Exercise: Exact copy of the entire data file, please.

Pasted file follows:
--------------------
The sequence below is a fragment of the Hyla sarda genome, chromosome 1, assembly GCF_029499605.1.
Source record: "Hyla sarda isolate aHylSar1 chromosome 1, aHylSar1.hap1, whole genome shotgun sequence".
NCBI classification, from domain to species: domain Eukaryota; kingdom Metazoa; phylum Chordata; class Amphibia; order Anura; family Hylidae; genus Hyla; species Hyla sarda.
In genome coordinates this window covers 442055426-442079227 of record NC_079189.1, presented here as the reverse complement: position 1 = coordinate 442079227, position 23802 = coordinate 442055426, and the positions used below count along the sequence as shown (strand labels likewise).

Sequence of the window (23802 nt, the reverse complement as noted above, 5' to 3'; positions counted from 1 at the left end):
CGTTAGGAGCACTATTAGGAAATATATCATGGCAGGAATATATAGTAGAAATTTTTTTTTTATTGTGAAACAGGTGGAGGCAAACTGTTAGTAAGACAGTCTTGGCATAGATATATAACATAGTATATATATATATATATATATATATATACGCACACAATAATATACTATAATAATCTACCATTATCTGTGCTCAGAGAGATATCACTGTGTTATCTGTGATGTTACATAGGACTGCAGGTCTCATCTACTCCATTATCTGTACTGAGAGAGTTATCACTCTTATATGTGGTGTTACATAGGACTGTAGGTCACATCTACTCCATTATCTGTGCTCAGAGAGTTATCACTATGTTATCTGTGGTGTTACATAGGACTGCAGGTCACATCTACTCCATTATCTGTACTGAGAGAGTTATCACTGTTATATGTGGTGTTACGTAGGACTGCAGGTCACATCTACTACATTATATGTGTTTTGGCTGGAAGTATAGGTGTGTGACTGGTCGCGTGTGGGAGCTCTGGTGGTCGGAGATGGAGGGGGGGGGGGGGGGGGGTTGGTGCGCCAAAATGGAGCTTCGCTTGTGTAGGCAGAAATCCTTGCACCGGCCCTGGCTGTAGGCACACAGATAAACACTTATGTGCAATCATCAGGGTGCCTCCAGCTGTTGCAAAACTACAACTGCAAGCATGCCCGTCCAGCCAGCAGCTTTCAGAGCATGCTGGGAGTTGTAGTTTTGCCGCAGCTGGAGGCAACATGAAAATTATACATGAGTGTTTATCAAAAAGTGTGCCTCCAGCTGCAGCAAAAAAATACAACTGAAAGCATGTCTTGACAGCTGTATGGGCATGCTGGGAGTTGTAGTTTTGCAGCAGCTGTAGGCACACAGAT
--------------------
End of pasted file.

The sequence below is a fragment of the Hyla sarda genome, chromosome 1, assembly GCF_029499605.1.
Source record: "Hyla sarda isolate aHylSar1 chromosome 1, aHylSar1.hap1, whole genome shotgun sequence".
NCBI classification, from domain to species: domain Eukaryota; kingdom Metazoa; phylum Chordata; class Amphibia; order Anura; family Hylidae; genus Hyla; species Hyla sarda.
In genome coordinates this window covers 442055426-442079227 of record NC_079189.1, presented here as the reverse complement: position 1 = coordinate 442079227, position 23802 = coordinate 442055426, and the positions used below count along the sequence as shown (strand labels likewise).

Sequence of the window (23802 nt, the reverse complement as noted above, 5' to 3'; positions counted from 1 at the left end):
CGTTAGGAGCACTATTAGGAAATATATCATGGCAGGAATATATAGTAGAAATTTTTTTTTTATTGTGAAACAGGTGGAGGCAAACTGTTAGTAAGACAGTCTTGGCATAGATATATAACATAGTATATATATATATATATATATATATATACGCACACAATAATATACTATAATAATCTACCATTATCTGTGCTCAGAGAGATATCACTGTGTTATCTGTGATGTTACATAGGACTGCAGGTCTCATCTACTCCATTATCTGTACTGAGAGAGTTATCACTCTTATATGTGGTGTTACATAGGACTGTAGGTCACATCTACTCCATTATCTGTGCTCAGAGAGTTATCACTATGTTATCTGTGGTGTTACATAGGACTGCAGGTCACATCTACTCCATTATCTGTACTGAGAGAGTTATCACTGTTATATGTGGTGTTACGTAGGACTGCAGGTCACATCTACTACATTATATGTGTTTTGGCTGGAAGTATAGGTGTGTGACTGGTCGCGTGTGGGAGCTCTGGTGGTCGGAGATGGAGGGGGGGGGGGGGGGGGGTTGGTGCGCCAAAATGGAGCTTCGCTTGTGTAGGCAGAAATCCTTGCACCGGCCCTGGCTGTAGGCACACAGATAAACACTTATGTGCAATCATCAGGGTGCCTCCAGCTGTTGCAAAACTACAACTGCAAGCATGCCCGTCCAGCCAGCAGCTTTCAGAGCATGCTGGGAGTTGTAGTTTTGCCGCAGCTGGAGGCAACATGAAAATTATACATGAGTGTTTATCAAAAAGTGTGCCTCCAGCTGCAGCAAAAAAATACAACTGAAAGCATGTCTTGACAGCTGTATGGGCATGCTGGGAGTTGTAGTTTTGCAGCAGCTGTAGGCACACAGAT